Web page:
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  11. You're very wise to avoid the lunatic. Some of these people are in another world.

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    1. He was even scaring the grouse (moorland birds). If there were a God, I would want him to be a happy chap - a bit like Santa Claus.

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  12. Your snow covered garden looks wonderful and certainly conveys cold. What a strange encounter with the man on the hill. He must have been out on day release from his institution.

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    1. If people must have religious belief I wish they would stay quiet about it.

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  13. I once worked for a man who flew airplanes. He navigated his small craft by "omnis", like your triangulation points, only taller, visible from a one or two person aircraft. I cannot find any reference to these omnis, though perhaps I don't know the right words to ask. Whenever he took me on a trip, I was put to looking down for them, though I'm fairly sure he knew where to look more than I.

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    1. How interesting. I never knew that America had such a network facility. Our triangulation pillars were certianly not involved in guiding aircraft - just about surveying the land.

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  14. We occasionally found similar people in the sea in Brighton. People were 'dunked', some shouted oaths into the air, others pretended to be pious. I wonder if they're from the same order?

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  15. I guess you did well in avoiding getting too close to the praying/shouting man. He probably chose that spot for its loneliness and would not have appreciated human company. Whatever it was that plagued him, I hope he felt better afterwards.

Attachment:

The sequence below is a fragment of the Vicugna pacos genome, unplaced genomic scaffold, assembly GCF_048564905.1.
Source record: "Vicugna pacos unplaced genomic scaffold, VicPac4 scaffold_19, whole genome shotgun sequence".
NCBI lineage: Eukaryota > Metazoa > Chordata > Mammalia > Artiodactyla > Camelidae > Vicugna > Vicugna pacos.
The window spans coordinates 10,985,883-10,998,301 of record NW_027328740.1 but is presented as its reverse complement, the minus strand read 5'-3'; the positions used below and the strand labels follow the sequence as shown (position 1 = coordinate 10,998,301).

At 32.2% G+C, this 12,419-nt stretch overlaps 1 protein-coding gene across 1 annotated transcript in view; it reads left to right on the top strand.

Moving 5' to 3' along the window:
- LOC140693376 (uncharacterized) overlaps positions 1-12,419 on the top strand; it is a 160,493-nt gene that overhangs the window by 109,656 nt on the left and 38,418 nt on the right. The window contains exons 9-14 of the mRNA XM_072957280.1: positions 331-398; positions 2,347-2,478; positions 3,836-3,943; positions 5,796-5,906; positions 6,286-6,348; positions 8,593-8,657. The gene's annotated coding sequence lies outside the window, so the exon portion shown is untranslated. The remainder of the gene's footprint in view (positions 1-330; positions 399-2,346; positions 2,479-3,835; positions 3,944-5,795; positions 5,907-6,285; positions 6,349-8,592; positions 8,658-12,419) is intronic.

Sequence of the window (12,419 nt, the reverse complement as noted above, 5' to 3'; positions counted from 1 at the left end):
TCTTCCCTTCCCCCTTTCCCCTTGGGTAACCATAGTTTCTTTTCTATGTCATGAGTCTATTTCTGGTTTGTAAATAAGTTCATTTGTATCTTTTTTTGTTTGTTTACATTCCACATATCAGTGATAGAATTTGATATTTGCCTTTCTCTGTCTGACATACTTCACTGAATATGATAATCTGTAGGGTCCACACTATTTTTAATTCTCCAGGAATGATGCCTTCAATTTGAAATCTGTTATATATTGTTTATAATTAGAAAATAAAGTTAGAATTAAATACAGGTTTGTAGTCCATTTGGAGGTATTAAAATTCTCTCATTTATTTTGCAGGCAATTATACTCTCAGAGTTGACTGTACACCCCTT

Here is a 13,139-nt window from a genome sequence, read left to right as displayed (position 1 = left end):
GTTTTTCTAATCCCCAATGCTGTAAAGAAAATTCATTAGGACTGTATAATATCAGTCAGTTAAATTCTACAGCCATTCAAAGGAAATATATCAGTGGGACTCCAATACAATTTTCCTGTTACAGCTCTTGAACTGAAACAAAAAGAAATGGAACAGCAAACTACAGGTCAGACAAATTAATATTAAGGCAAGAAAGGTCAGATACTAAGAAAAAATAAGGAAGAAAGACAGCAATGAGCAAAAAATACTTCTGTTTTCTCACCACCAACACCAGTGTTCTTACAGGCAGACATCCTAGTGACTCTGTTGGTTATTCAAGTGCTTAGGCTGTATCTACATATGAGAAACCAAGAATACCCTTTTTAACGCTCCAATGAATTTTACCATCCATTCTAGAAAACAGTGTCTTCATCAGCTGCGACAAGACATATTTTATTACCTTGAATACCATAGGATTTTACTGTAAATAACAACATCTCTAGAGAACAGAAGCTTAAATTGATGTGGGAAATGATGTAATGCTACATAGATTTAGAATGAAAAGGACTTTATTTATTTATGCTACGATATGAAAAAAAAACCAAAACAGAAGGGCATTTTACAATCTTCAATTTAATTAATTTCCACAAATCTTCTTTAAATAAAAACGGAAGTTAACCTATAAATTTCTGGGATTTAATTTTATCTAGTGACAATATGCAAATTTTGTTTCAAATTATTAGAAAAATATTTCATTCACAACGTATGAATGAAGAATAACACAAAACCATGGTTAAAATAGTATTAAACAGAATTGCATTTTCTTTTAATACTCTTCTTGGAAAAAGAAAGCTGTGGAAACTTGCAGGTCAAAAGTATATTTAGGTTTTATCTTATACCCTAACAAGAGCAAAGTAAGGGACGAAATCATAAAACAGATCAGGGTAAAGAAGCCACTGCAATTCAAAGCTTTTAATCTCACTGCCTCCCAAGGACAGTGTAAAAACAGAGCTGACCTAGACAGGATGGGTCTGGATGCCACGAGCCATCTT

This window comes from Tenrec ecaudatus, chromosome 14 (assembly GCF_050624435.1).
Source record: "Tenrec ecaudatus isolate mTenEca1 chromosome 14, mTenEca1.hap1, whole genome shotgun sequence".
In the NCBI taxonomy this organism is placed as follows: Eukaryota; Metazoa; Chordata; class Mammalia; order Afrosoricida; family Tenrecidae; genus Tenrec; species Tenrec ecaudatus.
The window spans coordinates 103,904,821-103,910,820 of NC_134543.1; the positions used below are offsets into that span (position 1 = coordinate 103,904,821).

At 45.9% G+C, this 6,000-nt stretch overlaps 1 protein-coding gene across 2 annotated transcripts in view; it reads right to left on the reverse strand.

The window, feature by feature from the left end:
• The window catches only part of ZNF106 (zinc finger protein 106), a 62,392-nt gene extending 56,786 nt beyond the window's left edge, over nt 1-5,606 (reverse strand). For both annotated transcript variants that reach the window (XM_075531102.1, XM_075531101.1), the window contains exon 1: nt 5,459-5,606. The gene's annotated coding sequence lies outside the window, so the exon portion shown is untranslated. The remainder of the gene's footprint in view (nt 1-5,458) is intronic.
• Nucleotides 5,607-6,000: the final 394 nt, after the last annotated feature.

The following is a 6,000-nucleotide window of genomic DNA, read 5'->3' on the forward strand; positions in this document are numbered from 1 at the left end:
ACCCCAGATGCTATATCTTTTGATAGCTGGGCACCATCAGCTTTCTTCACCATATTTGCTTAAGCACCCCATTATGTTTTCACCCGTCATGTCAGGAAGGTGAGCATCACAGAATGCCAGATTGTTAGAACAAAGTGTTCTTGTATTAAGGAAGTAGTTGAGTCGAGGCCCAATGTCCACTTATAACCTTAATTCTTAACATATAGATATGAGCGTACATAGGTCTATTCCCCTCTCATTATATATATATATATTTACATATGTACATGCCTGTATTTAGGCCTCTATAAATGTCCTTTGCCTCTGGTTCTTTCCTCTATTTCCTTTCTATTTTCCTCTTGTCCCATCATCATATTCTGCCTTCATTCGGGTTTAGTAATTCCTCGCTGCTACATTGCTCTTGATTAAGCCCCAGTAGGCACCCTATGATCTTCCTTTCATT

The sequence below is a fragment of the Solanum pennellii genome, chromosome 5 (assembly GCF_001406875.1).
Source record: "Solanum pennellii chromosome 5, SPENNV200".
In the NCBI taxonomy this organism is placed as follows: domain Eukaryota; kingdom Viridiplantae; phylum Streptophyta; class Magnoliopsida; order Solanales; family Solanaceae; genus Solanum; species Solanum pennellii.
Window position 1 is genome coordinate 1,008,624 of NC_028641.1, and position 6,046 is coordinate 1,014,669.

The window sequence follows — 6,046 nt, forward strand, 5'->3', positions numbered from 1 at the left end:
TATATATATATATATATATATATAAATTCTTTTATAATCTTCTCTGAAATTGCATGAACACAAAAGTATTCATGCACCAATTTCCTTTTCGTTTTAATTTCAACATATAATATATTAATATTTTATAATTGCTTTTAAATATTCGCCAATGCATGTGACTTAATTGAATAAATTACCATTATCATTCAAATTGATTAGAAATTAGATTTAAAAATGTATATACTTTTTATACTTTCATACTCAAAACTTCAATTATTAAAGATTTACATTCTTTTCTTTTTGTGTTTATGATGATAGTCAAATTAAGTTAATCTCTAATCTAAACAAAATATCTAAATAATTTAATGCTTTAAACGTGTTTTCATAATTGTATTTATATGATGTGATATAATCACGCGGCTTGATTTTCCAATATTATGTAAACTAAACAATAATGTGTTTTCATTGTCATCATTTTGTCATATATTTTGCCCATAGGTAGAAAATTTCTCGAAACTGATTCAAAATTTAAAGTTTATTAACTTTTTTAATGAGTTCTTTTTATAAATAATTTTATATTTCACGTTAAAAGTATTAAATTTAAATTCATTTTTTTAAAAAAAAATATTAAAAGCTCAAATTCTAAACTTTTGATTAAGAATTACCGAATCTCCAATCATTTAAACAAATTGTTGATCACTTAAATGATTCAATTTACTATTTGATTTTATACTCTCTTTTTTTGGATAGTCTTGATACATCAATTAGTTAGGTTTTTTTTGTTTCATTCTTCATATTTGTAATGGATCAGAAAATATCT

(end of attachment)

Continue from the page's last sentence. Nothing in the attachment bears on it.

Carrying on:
You had another beautiful day for a walk. I miss seeing blue skies - even just about a week of a heavy grey lid of cloud makes it feel as if we've not seen the sun properly for ages.

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    1. If that is what religion does to you I am glad I have been an atheist since the age of ten.

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    2. It's never done that to me so far, but of course I have led a sheltered life without much drama and don't know how I'd react under extreme pressure.

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  16. "Sir" Clint - he was Knighted in the New Year's Honours? Congratulations, but what a shame if it was this year and you didn't have chance to go to the Palace! Those children would surely have been more polite had they known of Clint's title, and superior social standing...
    Perhaps that "God Botherer" (as my father used to refer to those of an excessively pious nature) had been dumped there by someone who was fed up with his ranting!
    Lovely blue skies - you chose another good day for your walk, YP.

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    1. You were being rather comedic today CG! I haven't heard the term "God botherer" in years! I can say with full confidence that God will never be bothered by me. I wondered why he sent COVID-19.